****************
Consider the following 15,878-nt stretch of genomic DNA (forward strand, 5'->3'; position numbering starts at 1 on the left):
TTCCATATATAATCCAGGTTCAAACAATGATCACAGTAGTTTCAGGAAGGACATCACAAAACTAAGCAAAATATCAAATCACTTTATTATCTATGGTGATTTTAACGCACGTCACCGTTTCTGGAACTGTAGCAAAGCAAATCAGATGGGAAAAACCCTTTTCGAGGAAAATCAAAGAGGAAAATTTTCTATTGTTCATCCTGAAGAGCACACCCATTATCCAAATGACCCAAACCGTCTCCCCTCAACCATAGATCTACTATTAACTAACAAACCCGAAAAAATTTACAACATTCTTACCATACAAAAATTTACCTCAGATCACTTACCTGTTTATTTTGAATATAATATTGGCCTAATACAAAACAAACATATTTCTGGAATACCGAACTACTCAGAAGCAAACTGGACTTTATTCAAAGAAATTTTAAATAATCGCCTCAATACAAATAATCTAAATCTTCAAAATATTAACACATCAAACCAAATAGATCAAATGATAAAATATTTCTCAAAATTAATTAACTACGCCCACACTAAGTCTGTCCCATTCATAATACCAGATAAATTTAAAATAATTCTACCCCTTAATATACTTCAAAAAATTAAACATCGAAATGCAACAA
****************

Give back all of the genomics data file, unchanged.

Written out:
Consider the following 15,878-nt stretch of genomic DNA (forward strand, 5'->3'; position numbering starts at 1 on the left):
TTCCATATATAATCCAGGTTCAAACAATGATCACAGTAGTTTCAGGAAGGACATCACAAAACTAAGCAAAATATCAAATCACTTTATTATCTATGGTGATTTTAACGCACGTCACCGTTTCTGGAACTGTAGCAAAGCAAATCAGATGGGAAAAACCCTTTTCGAGGAAAATCAAAGAGGAAAATTTTCTATTGTTCATCCTGAAGAGCACACCCATTATCCAAATGACCCAAACCGTCTCCCCTCAACCATAGATCTACTATTAACTAACAAACCCGAAAAAATTTACAACATTCTTACCATACAAAAATTTACCTCAGATCACTTACCTGTTTATTTTGAATATAATATTGGCCTAATACAAAACAAACATATTTCTGGAATACCGAACTACTCAGAAGCAAACTGGACTTTATTCAAAGAAATTTTAAATAATCGCCTCAATACAAATAATCTAAATCTTCAAAATATTAACACATCAAACCAAATAGATCAAATGATAAAATATTTCTCAAAATTAATTAACTACGCCCACACTAAGTCTGTCCCATTCATAATACCAGATAAATTTAAAATAATTCTACCCCTTAATATACTTCAAAAAATTAAACATCGAAATGCAACAA